So we beat on, boats against the current, borne back ceaselessly into the past. Fitzgerald’s famous last line reverberated around my head after it rolled off Nick Carraway’s typewriter in his affluent sanitarium apartment. I stood up and left the theatre in a daze, contemplating the two hour glitzy rendition of The Great Gatsby that had been shoved at me through 3D glasses.
As I walked along the lonely streets of Cordoba into the Argentine night, the city itself seemed to be digesting the movie along with me. Buses stopped for passengers, taxis prowled for a richer set. No voices rose above the noise, just as Baz Luhrmann’s New York brought his epic to a close. I walked contemplatively back to my hostel, probably feeling the exact ambivalence Fitzgerald hoped he would generate. In realizing Fitzgerald’s purpose, Baz succeeded in bringing the novel to the screen.
The new version of The Great Gatsby has drawn derisive views from critics upset by Luhrmann’s, wait for it, brusqueness. The movie is obviously excessive, but the manner in which the movie delights in its use of CGI and 3D makes watching it a great pleasure.
Dana Stevens at Slate said watching Gatsby “makes for a grandiose, colorful, pleasure-drenched night at the movies.” And for the first twenty minutes, the movie is nothing but a pure joy-inducing cinematic experience like none I’ve ever experienced. As a fan of the book and of Luhrmann, I was hesitatingly optimistic that he would do justice to Fitzgerald’s work. As the book’s memorable beginning opened before me, I couldn’t have been happier.
Luhrman slowly opens the curtain to unveil his 1920s New York. Each of Fitzgerald’s iconic characters is given a Broadway entrance, i.e. enough time to get to know the audience. From Tobey Maguire’s first narrated line to Tom Buchanan’s racist platitude, Luhrman’s cast joyously brings the reader’s literary projections to life. He successfully builds a crescendo to the greatest introduction of all, when Gatsby explodes into the movie, literally stepping on to his magnificent veranda as fireworks light up the sound behind him. Everything is as it should be. To the critics too serious to enjoy the moment, I ask, “Are you not entertained?”
During the accompanying party, the jazz age glitz is at its finest with hybrid classical/contemporary dancing, Jay-Z lyrics, and limitless confetti dropping into the pool. From the moment the curtain drops, the viewer is on a sensory high like a mountain climber catching his first sight of Everest. With the camera zooming across the bay and darting along upstate country roads following Gatsby’s perilous driving, the beginning is an extended delight. Luhrmann, aware that his outsized effects are inserting themselves into the viewer’s consciousness, comes close to addressing it directly.
As Gatsby and Carraway anxiously await Daisy’s arrival for tea, the superfluous flowers in Nick’s living room light up our 3D glasses. Putting aside his nervousness for one second, Gatsby, but really Luhrmann, asks, “Are the flowers too much?”
And that heightened sense of alertness satisfactorily continues until we, like Nick Carraway, are ripped from our chemical high in a New York hotel room. When Tom Buchanan hits his low-class mistress after an alcoholic orgy, the modern effects drop away like a band silenced by a punch at a bar. Luhrmann lets us go from the CGI neverworld, and the movie becomes a standard character drama, where the effects are secondary to Fitzgerald’s prose and Luhrmann’s cast, who demonstrate why they were chosen to enliven such memorable roles.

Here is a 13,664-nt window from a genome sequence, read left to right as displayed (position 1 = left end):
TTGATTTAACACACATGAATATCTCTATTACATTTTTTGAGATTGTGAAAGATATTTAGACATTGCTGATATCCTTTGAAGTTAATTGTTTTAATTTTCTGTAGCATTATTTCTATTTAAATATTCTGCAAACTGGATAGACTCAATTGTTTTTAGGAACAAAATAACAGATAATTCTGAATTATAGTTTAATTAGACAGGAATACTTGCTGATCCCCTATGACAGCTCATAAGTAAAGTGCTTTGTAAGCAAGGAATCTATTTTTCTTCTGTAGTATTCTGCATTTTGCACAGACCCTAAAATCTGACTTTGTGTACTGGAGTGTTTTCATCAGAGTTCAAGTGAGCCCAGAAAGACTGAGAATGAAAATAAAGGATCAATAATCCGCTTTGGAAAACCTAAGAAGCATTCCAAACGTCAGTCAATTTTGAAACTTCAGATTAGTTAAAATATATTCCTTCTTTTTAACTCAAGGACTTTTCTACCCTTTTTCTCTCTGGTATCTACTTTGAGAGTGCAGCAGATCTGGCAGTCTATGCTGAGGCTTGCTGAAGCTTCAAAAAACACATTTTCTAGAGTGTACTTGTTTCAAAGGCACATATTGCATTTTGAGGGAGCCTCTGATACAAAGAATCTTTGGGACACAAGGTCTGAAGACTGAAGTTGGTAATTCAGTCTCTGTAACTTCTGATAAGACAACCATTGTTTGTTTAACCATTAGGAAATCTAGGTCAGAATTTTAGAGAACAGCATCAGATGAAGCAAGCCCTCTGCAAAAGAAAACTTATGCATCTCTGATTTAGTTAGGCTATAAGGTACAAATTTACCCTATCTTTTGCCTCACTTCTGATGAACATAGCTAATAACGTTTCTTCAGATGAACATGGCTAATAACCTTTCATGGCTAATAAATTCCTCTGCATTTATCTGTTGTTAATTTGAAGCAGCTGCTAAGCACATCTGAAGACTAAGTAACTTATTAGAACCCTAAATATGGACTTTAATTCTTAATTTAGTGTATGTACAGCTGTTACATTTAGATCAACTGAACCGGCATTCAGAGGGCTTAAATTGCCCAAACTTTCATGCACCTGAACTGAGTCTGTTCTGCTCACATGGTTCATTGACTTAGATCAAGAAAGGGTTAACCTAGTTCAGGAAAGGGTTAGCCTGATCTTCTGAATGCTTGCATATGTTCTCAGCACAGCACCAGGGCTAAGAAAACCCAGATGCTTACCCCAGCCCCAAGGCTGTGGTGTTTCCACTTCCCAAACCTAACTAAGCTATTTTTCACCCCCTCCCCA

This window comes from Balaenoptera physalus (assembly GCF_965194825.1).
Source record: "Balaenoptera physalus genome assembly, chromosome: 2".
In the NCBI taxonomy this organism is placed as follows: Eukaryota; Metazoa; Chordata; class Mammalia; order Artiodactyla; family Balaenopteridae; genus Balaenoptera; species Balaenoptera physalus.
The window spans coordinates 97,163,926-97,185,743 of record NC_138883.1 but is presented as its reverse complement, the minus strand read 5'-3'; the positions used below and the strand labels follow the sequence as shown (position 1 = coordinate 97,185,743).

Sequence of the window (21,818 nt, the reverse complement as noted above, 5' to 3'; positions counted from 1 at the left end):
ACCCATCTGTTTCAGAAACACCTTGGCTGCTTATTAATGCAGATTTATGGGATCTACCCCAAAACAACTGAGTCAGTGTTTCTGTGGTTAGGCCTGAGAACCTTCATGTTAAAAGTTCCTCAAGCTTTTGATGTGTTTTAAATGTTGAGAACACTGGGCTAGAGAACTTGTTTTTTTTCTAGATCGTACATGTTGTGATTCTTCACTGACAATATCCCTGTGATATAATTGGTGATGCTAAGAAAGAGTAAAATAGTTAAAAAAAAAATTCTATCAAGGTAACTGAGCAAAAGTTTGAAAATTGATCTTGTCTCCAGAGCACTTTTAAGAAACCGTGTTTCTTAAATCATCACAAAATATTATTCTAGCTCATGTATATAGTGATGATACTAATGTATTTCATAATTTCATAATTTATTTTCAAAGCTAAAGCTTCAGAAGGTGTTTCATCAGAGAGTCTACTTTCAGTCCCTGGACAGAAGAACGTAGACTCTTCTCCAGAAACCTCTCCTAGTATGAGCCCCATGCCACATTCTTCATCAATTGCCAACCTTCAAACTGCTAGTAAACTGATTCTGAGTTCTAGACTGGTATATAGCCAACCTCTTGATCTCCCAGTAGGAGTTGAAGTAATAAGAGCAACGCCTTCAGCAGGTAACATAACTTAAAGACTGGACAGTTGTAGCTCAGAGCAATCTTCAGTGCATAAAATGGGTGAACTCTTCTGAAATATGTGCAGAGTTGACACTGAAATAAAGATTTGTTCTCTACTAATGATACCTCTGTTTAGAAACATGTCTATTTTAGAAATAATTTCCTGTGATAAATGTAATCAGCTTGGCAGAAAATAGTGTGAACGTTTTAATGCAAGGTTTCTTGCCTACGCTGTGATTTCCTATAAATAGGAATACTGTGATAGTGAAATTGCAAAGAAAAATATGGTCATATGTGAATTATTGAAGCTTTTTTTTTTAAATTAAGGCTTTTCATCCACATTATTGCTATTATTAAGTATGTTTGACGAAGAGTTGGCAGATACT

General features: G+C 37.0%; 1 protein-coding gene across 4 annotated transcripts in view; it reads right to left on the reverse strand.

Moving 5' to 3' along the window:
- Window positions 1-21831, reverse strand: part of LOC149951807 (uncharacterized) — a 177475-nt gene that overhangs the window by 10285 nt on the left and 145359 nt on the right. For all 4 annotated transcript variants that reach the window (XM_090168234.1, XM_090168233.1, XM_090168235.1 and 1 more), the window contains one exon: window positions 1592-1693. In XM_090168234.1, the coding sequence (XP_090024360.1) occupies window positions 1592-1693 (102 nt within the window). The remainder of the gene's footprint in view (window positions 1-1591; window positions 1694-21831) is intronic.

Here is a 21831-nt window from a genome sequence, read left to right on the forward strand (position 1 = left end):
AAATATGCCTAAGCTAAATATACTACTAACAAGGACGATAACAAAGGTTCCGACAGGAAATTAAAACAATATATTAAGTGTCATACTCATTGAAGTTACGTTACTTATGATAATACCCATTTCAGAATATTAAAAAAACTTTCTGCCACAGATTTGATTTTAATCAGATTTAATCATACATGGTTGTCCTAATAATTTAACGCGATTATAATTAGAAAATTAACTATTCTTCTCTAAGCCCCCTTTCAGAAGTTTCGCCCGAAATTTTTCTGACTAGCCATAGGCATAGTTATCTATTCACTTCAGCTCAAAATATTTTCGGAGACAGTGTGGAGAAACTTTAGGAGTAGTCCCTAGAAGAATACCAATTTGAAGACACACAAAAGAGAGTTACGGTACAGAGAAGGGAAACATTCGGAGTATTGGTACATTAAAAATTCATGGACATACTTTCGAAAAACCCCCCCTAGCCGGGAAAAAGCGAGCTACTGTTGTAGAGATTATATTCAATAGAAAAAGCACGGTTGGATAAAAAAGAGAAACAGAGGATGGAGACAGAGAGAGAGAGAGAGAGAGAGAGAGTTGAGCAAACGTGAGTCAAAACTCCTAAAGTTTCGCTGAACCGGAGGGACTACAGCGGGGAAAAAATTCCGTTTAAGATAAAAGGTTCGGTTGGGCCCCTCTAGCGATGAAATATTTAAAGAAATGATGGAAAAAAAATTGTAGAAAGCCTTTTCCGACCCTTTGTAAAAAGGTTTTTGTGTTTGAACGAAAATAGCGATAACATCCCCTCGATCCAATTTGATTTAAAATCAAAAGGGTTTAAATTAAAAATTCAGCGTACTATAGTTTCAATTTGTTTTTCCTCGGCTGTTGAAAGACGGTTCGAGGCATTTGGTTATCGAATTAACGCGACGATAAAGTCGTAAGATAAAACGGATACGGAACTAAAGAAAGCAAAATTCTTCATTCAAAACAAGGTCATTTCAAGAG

DiCaprio is phenomenal as Gatsby, successfully playing the role of a high rolling party goer, just as Gatsby the character does. But he’s at his finest trying to woo Daisy, showing his unfettered emotional depth. Watching the courtship play out on screen, though, makes you wonder just what power Zelda had over Scott. Despite DiCaprio’s excellent performance, could a long lost love be that powerful? Perhaps the great American love story is more believable in prose than in pictures.
The movie played out on screen just as I delightedly remembered, with unnecessary details stripped away but the book’s memorable lines honored. Slowly, I grew more ambivalent about the movie. As in the book, the treachery, disgust, and sadness surrounding our leading men and women, leave us perplexed and chastened. Given the weighty emotional drama, Luhrmann rightly turns to Fitzgerald’s prose in the later scenes, letting him explain it on his own.
When Gatsby and Daisy left for Long Island, I wanted to tell them to stay, don’t let the movie end just yet. And don’t let that tragic ending arrive, just yet. But as Fitzgerald so eloquently satirizes, we can’t let ourselves be dragged into the past.
Fitzgerald’s words hit home to me, halfway through my South American adventure. When I look back at the early days of the trip, I’m already distorting my memories and overstating the pleasures of things gone by. Gatsby’s desperate attempts to relive the past, however, make me realize that ahead of me lies the fresh, green breast of the new world. Its vanished trees once pandered in whispers to the last and greatest of all human dreams; for a transitory enchanted moment man must have held his breath in the presence of this continent, compelled into an aesthetic contemplation he neither understood nor desired, face to face for the last time in history with something commensurate to his capacity for wonder.